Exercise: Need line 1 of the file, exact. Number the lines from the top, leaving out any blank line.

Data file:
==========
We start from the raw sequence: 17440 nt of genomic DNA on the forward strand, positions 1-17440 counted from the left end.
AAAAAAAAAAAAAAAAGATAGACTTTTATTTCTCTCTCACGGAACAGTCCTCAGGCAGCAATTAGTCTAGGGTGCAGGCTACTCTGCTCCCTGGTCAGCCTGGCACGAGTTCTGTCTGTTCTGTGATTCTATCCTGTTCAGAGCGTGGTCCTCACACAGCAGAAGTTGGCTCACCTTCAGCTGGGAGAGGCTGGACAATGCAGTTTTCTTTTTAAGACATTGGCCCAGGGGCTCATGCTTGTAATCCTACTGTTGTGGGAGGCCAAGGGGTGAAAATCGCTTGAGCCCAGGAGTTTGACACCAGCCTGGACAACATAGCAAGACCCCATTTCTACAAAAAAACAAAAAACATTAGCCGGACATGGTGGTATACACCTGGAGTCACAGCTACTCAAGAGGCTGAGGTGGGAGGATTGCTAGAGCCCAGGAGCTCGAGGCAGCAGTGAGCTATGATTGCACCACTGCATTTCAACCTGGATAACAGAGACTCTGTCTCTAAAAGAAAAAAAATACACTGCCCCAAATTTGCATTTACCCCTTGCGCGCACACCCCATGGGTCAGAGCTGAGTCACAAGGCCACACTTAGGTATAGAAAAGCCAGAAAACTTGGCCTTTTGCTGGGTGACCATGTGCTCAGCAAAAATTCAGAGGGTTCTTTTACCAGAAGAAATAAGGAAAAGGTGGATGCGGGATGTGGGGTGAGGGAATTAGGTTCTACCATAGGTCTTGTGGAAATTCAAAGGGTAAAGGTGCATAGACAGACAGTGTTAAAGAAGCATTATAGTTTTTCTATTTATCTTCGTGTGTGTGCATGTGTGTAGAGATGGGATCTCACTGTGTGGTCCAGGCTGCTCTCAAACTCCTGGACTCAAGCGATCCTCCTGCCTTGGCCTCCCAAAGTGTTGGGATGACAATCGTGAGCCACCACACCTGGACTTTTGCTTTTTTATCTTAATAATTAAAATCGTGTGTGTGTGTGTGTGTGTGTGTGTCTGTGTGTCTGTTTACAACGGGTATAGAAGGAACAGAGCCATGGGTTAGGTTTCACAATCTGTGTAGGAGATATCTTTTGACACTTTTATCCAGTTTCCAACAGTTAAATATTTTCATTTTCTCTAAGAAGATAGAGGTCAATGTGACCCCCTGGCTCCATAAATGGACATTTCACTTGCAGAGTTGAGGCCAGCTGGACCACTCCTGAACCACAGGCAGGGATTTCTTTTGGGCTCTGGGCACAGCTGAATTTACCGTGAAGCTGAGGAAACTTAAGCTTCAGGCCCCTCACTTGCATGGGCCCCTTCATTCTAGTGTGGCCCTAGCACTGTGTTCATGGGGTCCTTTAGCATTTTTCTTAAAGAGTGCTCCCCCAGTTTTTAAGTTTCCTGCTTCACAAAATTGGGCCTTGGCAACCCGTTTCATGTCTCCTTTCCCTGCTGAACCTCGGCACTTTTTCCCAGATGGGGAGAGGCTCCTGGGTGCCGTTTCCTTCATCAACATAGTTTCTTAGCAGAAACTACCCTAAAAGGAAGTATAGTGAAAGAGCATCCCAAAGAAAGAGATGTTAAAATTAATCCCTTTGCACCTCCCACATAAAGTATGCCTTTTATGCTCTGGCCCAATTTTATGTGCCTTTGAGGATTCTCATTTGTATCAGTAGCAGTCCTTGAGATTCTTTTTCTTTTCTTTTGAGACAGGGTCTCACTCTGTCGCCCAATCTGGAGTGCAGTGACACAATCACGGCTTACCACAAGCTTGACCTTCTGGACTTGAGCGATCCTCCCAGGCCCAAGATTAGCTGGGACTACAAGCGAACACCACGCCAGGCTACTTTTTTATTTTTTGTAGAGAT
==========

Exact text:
We start from the raw sequence: 17440 nt of genomic DNA on the forward strand, positions 1-17440 counted from the left end.